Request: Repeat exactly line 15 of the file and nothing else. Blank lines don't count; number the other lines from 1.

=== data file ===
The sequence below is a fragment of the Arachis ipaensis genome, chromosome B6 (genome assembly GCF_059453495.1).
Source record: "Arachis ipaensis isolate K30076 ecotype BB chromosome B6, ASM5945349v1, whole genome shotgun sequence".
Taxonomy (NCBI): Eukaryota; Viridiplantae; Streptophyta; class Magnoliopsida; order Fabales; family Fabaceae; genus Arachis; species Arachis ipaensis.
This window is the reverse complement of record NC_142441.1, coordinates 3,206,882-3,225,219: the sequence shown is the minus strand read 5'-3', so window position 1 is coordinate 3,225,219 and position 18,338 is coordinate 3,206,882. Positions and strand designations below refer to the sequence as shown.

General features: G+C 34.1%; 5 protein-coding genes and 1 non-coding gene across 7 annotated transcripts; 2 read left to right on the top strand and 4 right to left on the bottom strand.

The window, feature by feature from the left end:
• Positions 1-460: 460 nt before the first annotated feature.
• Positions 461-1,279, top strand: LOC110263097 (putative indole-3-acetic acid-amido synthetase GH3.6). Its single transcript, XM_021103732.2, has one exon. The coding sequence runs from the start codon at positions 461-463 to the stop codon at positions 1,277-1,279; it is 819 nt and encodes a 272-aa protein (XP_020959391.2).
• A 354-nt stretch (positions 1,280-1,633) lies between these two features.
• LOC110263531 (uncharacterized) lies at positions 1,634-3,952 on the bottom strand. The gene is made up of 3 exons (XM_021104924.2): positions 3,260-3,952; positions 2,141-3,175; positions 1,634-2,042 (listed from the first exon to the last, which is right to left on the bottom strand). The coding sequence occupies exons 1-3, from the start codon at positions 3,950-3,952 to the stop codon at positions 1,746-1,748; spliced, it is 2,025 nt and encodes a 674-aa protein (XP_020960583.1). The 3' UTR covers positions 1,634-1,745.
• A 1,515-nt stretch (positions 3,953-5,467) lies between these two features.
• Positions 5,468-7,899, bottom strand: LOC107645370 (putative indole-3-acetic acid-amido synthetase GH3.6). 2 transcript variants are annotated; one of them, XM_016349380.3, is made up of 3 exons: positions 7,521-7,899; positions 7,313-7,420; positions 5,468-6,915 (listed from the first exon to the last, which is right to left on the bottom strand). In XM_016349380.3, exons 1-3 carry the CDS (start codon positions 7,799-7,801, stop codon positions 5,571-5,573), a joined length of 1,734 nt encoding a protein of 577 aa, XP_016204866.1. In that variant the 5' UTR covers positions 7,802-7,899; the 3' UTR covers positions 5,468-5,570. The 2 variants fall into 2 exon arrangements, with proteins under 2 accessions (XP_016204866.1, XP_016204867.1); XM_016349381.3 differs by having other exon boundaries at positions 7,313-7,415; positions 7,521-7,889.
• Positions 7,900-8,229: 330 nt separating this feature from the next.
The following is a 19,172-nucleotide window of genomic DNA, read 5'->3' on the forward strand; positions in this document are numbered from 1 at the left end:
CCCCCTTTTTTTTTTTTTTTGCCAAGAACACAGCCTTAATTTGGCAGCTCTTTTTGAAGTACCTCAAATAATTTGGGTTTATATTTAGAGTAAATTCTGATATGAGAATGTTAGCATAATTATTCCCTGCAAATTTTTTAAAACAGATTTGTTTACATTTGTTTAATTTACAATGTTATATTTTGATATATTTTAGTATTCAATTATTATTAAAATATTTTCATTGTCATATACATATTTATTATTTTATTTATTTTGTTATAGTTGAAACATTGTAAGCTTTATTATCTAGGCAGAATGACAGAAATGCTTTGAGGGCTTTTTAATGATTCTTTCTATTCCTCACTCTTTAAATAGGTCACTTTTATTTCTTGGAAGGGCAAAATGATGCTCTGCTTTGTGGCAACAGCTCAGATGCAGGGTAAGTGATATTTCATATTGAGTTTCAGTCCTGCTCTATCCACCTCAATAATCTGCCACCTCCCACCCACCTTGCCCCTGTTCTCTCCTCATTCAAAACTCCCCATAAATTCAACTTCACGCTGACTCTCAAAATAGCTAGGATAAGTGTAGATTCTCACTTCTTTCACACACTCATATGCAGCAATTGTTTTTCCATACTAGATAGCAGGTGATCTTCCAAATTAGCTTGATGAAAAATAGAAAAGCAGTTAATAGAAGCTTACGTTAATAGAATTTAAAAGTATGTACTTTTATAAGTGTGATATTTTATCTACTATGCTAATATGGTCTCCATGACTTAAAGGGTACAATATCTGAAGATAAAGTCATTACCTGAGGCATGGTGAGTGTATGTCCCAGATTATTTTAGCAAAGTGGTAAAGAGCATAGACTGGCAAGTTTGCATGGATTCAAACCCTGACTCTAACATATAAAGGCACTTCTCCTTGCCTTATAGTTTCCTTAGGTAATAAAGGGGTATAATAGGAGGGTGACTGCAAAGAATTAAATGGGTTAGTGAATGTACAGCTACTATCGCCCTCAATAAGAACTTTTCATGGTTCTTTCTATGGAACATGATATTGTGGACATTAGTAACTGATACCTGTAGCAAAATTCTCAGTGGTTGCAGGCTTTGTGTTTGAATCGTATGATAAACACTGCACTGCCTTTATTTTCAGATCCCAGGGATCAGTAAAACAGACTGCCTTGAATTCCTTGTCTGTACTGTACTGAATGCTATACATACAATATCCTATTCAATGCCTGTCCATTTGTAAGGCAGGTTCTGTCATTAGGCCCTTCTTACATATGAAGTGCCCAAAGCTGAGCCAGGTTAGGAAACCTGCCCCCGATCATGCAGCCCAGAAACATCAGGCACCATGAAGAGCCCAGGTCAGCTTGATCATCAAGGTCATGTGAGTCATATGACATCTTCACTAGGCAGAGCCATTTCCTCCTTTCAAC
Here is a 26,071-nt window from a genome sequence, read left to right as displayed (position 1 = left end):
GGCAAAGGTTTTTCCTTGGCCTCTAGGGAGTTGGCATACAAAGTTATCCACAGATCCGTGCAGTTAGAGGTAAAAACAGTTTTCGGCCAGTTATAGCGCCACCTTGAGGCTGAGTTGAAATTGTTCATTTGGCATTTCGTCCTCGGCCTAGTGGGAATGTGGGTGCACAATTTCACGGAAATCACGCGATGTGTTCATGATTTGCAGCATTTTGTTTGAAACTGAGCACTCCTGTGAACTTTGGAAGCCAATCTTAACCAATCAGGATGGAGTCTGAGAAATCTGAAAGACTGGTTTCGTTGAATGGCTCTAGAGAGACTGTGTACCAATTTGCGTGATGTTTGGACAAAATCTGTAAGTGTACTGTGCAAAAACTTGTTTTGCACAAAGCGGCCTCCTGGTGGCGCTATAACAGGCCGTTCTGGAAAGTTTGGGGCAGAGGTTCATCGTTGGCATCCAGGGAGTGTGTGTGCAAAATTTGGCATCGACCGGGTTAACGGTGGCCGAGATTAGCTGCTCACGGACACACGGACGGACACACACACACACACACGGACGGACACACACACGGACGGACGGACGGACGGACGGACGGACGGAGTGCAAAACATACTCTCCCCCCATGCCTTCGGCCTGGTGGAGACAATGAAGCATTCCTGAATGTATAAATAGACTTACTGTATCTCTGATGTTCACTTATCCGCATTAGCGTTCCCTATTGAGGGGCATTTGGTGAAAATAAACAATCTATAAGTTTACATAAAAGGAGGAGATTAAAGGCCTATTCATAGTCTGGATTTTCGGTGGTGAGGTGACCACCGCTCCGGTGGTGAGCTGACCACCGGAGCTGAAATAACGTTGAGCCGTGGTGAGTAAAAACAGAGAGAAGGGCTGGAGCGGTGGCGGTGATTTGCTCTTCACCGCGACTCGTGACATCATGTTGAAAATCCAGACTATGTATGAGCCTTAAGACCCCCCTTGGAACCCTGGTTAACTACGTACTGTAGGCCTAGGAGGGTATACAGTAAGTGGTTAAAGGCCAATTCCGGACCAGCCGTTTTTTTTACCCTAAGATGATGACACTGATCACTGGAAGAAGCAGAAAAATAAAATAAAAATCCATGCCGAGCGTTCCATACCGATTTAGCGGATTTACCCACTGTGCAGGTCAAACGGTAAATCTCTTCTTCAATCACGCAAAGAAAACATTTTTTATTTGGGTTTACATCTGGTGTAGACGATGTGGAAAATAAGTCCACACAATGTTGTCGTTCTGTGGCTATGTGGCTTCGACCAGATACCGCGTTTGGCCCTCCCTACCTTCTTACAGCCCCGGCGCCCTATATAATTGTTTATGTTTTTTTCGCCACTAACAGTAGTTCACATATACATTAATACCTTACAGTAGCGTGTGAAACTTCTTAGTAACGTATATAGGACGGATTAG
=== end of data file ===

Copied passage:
CCCCCTTTTTTTTTTTTTTTGCCAAGAACACAGCCTTAATTTGGCAGCTCTTTTTGAAGTACCTCAAATAATTTGGGTTTATATTTAGAGTAAATTCTGATATGAGAATGTTAGCATAATTATTCCCTGCAAATTTTTTAAAACAGATTTGTTTACATTTGTTTAATTTACAATGTTATATTTTGATATATTTTAGTATTCAATTATTATTAAAATATTTTCATTGTCATATACATATTTATTATTTTATTTATTTTGTTATAGTTGAAACATTGTAAGCTTTATTATCTAGGCAGAATGACAGAAATGCTTTGAGGGCTTTTTAATGATTCTTTCTATTCCTCACTCTTTAAATAGGTCACTTTTATTTCTTGGAAGGGCAAAATGATGCTCTGCTTTGTGGCAACAGCTCAGATGCAGGGTAAGTGATATTTCATATTGAGTTTCAGTCCTGCTCTATCCACCTCAATAATCTGCCACCTCCCACCCACCTTGCCCCTGTTCTCTCCTCATTCAAAACTCCCCATAAATTCAACTTCACGCTGACTCTCAAAATAGCTAGGATAAGTGTAGATTCTCACTTCTTTCACACACTCATATGCAGCAATTGTTTTTCCATACTAGATAGCAGGTGATCTTCCAAATTAGCTTGATGAAAAATAGAAAAGCAGTTAATAGAAGCTTACGTTAATAGAATTTAAAAGTATGTACTTTTATAAGTGTGATATTTTATCTACTATGCTAATATGGTCTCCATGACTTAAAGGGTACAATATCTGAAGATAAAGTCATTACCTGAGGCATGGTGAGTGTATGTCCCAGATTATTTTAGCAAAGTGGTAAAGAGCATAGACTGGCAAGTTTGCATGGATTCAAACCCTGACTCTAACATATAAAGGCACTTCTCCTTGCCTTATAGTTTCCTTAGGTAATAAAGGGGTATAATAGGAGGGTGACTGCAAAGAATTAAATGGGTTAGTGAATGTACAGCTACTATCGCCCTCAATAAGAACTTTTCATGGTTCTTTCTATGGAACATGATATTGTGGACATTAGTAACTGATACCTGTAGCAAAATTCTCAGTGGTTGCAGGCTTTGTGTTTGAATCGTATGATAAACACTGCACTGCCTTTATTTTCAGATCCCAGGGATCAGTAAAACAGACTGCCTTGAATTCCTTGTCTGTACTGTACTGAATGCTATACATACAATATCCTATTCAATGCCTGTCCATTTGTAAGGCAGGTTCTGTCATTAGGCCCTTCTTACATATGAAGTGCCCAAAGCTGAGCCAGGTTAGGAAACCTGCCCCCGATCATGCAGCCCAGAAACATCAGGCACCATGAAGAGCCCAGGTCAGCTTGATCATCAAGGTCATGTGAGTCATATGACATCTTCACTAGGCAGAGCCATTTCCTCCTTTCAAC